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Malala Yousufzai pictured on March 26, 2009 in Peshawar, Pakistan at age 12. (Veronique de Viguerie/Getty Images)

Malala Yousufzai pictured on March 26, 2009 in Peshawar, Pakistan at age 12.

(Veronique de Viguerie/Getty Images)

The limits of freedom for educated girls in Malala's Pakistan Add to ...

Aroosa Khan’s Grade 8 history class is studying the French Revolution, and her head is full of images of peasants storming the Bastille. She has been thinking about revolutions, about how even the most marginalized of people can stage them. Starving French peasants, for example. Or perhaps Pakistani girls.

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“The peasants had a very difficult situation, but they didn’t give up,” Aroosa says in English. “They fought back, and got power. Girls can fight back and can get an education. A girl can bring a big change.”

She says this with ironclad conviction – and just a tiny hint of the condescension employed by 13-year-old girls the world over when explaining things to adults – and she is convincing. Aroosa has not the slightest doubt that she can do whatever she sets her mind to, be whatever she dreams. Her certainty is both the great hope for her country’s future and at painful odds with its uncertain present.

A few weeks ago, Taliban gunmen boarded a school bus in Mingora in the Swat Valley, Aroosa’s home, and shot another dark-browed, wide-eyed schoolgirl in the head. Fifteen-year-old Malala Yousufzai was targeted for her work championing the rights of girls to go to school. Pakistan’s politicians then lined up to declare Malala the pride of the country and to extol the value of educated, empowered girls. In a nation often bitterly divided, this seemed to be a conviction everyone but the Taliban shared.

But the chorus of support for sending girls to school drowned out some hard questions: Just what can a smart girl do in Pakistan? How much space can she claim? In a country this battered, fractured, dysfunctional – how much can she really hope to achieve?

Aroosa and Mahrukh know Malala Yousufzai: their cousin goes to her school – although like most of the other students, she is staying home, too afraid to attend – and the sisters lived near her in Swat until five years ago.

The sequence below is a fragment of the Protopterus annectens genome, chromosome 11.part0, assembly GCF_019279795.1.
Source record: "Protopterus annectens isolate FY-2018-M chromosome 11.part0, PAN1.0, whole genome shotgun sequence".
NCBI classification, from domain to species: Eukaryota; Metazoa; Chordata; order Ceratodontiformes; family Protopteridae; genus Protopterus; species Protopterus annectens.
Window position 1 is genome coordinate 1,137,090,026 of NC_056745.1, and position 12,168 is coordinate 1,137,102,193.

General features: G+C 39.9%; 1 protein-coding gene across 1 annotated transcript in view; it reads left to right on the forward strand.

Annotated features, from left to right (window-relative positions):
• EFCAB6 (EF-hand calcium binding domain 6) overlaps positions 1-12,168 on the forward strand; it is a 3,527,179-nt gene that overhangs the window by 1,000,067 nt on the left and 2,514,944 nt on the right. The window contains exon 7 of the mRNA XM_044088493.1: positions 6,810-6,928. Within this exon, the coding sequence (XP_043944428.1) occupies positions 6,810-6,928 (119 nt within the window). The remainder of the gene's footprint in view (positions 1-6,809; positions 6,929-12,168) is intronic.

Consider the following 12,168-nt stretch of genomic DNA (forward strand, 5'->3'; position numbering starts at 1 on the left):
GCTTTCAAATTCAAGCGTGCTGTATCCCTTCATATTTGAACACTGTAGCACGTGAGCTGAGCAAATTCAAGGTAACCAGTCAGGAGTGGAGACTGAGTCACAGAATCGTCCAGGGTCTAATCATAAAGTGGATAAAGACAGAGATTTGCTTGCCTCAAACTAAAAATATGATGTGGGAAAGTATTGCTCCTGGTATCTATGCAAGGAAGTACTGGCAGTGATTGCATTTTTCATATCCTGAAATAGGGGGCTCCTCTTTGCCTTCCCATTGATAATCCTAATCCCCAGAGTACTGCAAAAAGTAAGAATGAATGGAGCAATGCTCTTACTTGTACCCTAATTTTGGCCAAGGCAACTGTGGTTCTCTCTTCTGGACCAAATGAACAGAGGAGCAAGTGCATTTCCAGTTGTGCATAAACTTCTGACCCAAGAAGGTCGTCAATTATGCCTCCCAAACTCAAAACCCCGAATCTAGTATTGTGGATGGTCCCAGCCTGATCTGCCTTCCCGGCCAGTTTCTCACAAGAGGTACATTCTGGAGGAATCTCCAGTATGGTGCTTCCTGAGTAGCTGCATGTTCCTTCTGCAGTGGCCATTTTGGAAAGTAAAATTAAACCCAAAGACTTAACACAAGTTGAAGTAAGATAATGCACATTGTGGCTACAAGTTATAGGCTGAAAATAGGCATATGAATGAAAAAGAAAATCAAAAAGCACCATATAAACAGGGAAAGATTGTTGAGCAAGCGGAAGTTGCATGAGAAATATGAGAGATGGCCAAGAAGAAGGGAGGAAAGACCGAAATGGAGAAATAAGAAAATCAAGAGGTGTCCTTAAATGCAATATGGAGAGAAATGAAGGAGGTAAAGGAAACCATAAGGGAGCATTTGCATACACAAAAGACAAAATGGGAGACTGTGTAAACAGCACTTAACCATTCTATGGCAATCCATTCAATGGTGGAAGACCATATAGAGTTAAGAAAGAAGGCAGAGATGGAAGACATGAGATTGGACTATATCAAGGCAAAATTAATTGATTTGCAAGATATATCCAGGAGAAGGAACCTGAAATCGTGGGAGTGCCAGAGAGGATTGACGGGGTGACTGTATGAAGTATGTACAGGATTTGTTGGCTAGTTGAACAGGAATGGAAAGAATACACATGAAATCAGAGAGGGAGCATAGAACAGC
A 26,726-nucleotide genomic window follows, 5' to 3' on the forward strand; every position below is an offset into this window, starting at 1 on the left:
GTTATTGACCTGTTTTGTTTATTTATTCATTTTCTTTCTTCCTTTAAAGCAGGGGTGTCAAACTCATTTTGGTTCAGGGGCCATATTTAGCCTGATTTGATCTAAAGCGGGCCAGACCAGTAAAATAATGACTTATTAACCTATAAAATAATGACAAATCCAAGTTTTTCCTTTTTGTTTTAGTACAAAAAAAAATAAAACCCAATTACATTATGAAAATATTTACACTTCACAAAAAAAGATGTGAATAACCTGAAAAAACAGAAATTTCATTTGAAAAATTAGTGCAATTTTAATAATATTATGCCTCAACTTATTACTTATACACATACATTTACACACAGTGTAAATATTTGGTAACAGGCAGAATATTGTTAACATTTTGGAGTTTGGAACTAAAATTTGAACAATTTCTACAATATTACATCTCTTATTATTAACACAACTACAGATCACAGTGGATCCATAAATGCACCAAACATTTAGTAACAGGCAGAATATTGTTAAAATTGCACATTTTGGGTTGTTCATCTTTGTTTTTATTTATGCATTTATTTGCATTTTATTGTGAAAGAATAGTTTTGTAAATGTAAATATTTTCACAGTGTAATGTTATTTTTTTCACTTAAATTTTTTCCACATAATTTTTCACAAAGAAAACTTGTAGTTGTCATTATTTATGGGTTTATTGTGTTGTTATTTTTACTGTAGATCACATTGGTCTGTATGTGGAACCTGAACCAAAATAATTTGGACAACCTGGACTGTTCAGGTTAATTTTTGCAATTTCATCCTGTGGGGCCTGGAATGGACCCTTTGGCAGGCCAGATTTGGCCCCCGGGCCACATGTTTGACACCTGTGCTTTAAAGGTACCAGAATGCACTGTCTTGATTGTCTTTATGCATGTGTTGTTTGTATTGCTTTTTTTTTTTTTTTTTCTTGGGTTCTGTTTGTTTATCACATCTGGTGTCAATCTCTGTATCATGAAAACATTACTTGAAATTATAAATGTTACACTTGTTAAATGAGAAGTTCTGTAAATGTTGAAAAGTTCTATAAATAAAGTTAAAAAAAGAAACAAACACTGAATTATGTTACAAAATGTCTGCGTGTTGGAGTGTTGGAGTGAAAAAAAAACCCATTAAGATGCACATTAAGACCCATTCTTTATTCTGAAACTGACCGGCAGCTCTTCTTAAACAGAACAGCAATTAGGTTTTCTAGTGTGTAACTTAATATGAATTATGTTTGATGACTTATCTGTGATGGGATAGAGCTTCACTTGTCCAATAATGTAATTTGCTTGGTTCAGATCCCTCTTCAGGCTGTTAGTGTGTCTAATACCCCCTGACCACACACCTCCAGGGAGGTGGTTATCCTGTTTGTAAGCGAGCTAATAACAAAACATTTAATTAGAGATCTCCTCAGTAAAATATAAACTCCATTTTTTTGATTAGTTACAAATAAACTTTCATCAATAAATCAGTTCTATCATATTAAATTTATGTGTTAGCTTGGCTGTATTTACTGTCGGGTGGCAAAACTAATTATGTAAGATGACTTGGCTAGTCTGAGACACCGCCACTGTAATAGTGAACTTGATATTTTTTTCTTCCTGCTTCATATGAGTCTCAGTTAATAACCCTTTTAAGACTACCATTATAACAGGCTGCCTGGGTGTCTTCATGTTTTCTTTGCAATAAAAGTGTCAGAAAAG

Then the Pakistani Taliban took over the area and ordered girls’ schools to close. Malala, who was 11, was shut up in her house and started the blog that turned her into a widely recognized campaigner for education. Aroosa and Mahrukh’s school tried to keep operating quietly, and the girls found themselves in a weird limbo, some days finding it open, some days closed – and sometimes passing by bodies strung up in the town square, victims of the Taliban’s swift justice for those who did not meet their standards of piety. The girls speak of it haltingly, like a bad dream they have mostly forgotten.

Their family decided, as did many others in Swat, that they had to flee after the Taliban takeover. They moved to a rented house here in the military headquarters town of Rawalpindi, which seemed secure and has good schools. They were part of a tide of Pakhtuns who have moved to cities in the south and east as the conflict has swelled in the border regions. The Khan family moved into a neighbourhood where the Punjabi locals looked at them suspiciously, as “uncivilized Pakhtuns,” in Aroosa’s scornful words – people from the frontier, with their guttural language and their women all wrapped up. They were homesick, Mahrukh says – they still are – for the sleepier life and the vivid colours in Swat.

But they went back to the valley often, for weddings and holidays like today’s Eid al-Adha holiday. They participated in a few special events at Malala’s school. They admired her renown but did not see anything startling in what she had to say. “I don’t know what was the problem with her, that you need to shoot her,” says Mahrukh, the younger, more hot-headed sister, who talks with her hands and brims with scorn for “stupid people,” like, say, the Taliban.

Over the past couple of years the girls grew used to city life, to the noise and the high-ceilinged concrete house; they loved their new schools and the family decided to stay in Rawalpindi even after the army drove the Taliban back out of Swat again. Aroosa and her sister did not often think of the militants who had forced them to move – until a couple of weeks ago when their older brother picked them up after school and told them the news about Malala being shot. Now they can’t stop thinking about that. They are safe, they think – the Taliban haven’t carried out attacks here or in nearby Islamabad in a while. But then, where are the Taliban, actually? And what can they get away with?

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